This state in particular has given way too much in subsidies and special rules regarding their plants as it is. I can honestly say that I will never be an ethanol backer.
 

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Vendor
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Thanks to ethanol, you are paying less in subsidies that you would have otherwise.

There has not been a LDP (load deficiency payment) in more than 5 years. What is that? It is what the government pays farmers when the price of corn is lower than what it costs to produce it.

As for the price of food, the spikes in food costs were due to $4.00 gas and diesel prices. Corn is a minimal cost in the overall food pricing.

E-85 from a cost per gallon stand point is a wash as long as the price break is $0.35 different. I burn it as much as I can, but since i moved away from the pump, I no longer burn it exclusively. My van burned it for almost 70,000 miles of the 100,000 it has on it. Last oil test showed that my engine will gladly make it to 200,000!

From,
Your site farmer.
 

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E-85 from a cost per gallon stand point is a wash as long as the price break is $0.35 different.
I don't understand your point. Based on energy/gal of E-85 vs. E-0, the "price break" is a ratio or percentage, not a fixed value...

Are you saying that you'd go with, say, $3.65 E-85 over $4.00 E-0?

-Jim
 

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I rent cars regularly for my job and I've used E-85 many times in Flex fuel models I've driven. I've found on FF Impalas the mpg drop isn't huge. In most states it's not worth it to use E-85 when you figure the mpg drop. In Iowa, they must subsidize it much heavier than other states because it's often $0.70-$0.90 less than E-10. When I'm traveling Iowa I will burn E-85 all the time as long as I can find it. I'm personally not an Ethanol supporter but I use it. I'm just glad we still have the choice to burn non-ethanol gas unlike in MO, MN, WI for example.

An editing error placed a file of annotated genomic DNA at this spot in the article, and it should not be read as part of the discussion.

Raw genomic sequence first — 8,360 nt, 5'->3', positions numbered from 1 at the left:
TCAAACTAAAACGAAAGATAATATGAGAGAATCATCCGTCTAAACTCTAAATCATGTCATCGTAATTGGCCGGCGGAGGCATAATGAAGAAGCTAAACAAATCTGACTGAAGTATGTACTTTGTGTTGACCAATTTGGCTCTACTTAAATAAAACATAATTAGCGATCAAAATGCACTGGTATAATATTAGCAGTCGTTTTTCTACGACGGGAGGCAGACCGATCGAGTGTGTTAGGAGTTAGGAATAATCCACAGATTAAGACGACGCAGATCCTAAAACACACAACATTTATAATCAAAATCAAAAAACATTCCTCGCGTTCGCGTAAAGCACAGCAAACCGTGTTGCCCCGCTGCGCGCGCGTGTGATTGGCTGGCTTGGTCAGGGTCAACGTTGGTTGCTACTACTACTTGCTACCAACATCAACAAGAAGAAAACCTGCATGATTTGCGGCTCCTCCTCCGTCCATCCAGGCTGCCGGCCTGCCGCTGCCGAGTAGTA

I don't understand why someone would burn E-85 if it's only $0.30, $0.20 etc less than gasoline. In that case, it's a losing proposition.
 

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Discussion Starter #14
The only time I have ever put E-85 into a car was to top off the tank in a rental car before returning it.
 

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I rent cars regularly for my job and I've used E-85 many times in Flex fuel models I've driven. I've found on FF Impalas the mpg drop isn't huge. In most states it's not worth it to use E-85 when you figure the mpg drop. In Iowa, they must subsidize it much heavier than other states because it's often $0.70-$0.90 less than E-10. When I'm traveling Iowa I will burn E-85 all the time as long as I can find it. I'm personally not an Ethanol supporter but I use it. I'm just glad we still have the choice to burn non-ethanol gas unlike in MO, MN, WI for example.

I don't understand why someone would burn E-85 if it's only $0.30, $0.20 etc less than gasoline. In that case, it's a losing proposition.
I live in Middleton (suburb of Madison) and purchase gas from a station less than a mile from me that sells both E10 and 100% gas 87 octane.

Keep in mind in IA, as well as much of WI and MN, the source for the ethanol is much closer, hence less cost in shipping the product to the pumps.
 

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I live in Middleton (suburb of Madison) and purchase gas from a station less than a mile from me that sells both E10 and 100% gas 87 octane.